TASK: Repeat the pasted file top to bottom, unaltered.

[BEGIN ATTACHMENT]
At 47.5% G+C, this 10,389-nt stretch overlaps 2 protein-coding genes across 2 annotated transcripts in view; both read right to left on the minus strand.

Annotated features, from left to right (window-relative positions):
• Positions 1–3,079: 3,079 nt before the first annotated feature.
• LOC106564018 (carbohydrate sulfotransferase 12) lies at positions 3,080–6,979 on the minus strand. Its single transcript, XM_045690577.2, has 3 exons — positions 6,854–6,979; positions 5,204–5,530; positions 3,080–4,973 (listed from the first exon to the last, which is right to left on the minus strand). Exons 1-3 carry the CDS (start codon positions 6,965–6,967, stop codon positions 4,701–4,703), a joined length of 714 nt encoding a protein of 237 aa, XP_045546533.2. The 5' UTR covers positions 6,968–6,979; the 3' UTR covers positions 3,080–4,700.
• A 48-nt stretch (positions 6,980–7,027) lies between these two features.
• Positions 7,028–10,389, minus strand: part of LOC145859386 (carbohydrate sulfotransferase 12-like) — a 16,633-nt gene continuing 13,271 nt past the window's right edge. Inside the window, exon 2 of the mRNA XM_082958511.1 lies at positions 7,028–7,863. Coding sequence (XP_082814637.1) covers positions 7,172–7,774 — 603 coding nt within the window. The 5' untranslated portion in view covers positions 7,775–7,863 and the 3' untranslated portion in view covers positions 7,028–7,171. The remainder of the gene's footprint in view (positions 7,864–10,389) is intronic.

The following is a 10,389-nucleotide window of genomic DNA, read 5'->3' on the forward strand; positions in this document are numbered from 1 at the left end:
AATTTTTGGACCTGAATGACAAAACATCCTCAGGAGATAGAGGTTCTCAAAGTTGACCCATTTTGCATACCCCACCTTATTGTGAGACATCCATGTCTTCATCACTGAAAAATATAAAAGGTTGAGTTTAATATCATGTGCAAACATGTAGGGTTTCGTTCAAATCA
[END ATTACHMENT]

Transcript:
At 47.5% G+C, this 10,389-nt stretch overlaps 2 protein-coding genes across 2 annotated transcripts in view; both read right to left on the minus strand.

Annotated features, from left to right (window-relative positions):
• Positions 1–3,079: 3,079 nt before the first annotated feature.
• LOC106564018 (carbohydrate sulfotransferase 12) lies at positions 3,080–6,979 on the minus strand. Its single transcript, XM_045690577.2, has 3 exons — positions 6,854–6,979; positions 5,204–5,530; positions 3,080–4,973 (listed from the first exon to the last, which is right to left on the minus strand). Exons 1-3 carry the CDS (start codon positions 6,965–6,967, stop codon positions 4,701–4,703), a joined length of 714 nt encoding a protein of 237 aa, XP_045546533.2. The 5' UTR covers positions 6,968–6,979; the 3' UTR covers positions 3,080–4,700.
• A 48-nt stretch (positions 6,980–7,027) lies between these two features.
• Positions 7,028–10,389, minus strand: part of LOC145859386 (carbohydrate sulfotransferase 12-like) — a 16,633-nt gene continuing 13,271 nt past the window's right edge. Inside the window, exon 2 of the mRNA XM_082958511.1 lies at positions 7,028–7,863. Coding sequence (XP_082814637.1) covers positions 7,172–7,774 — 603 coding nt within the window. The 5' untranslated portion in view covers positions 7,775–7,863 and the 3' untranslated portion in view covers positions 7,028–7,171. The remainder of the gene's footprint in view (positions 7,864–10,389) is intronic.

The following is a 10,389-nucleotide window of genomic DNA, read 5'->3' on the forward strand; positions in this document are numbered from 1 at the left end:
AATTTTTGGACCTGAATGACAAAACATCCTCAGGAGATAGAGGTTCTCAAAGTTGACCCATTTTGCATACCCCACCTTATTGTGAGACATCCATGTCTTCATCACTGAAAAATATAAAAGGTTGAGTTTAATATCATGTGCAAACATGTAGGGTTTCGTTCAAATCA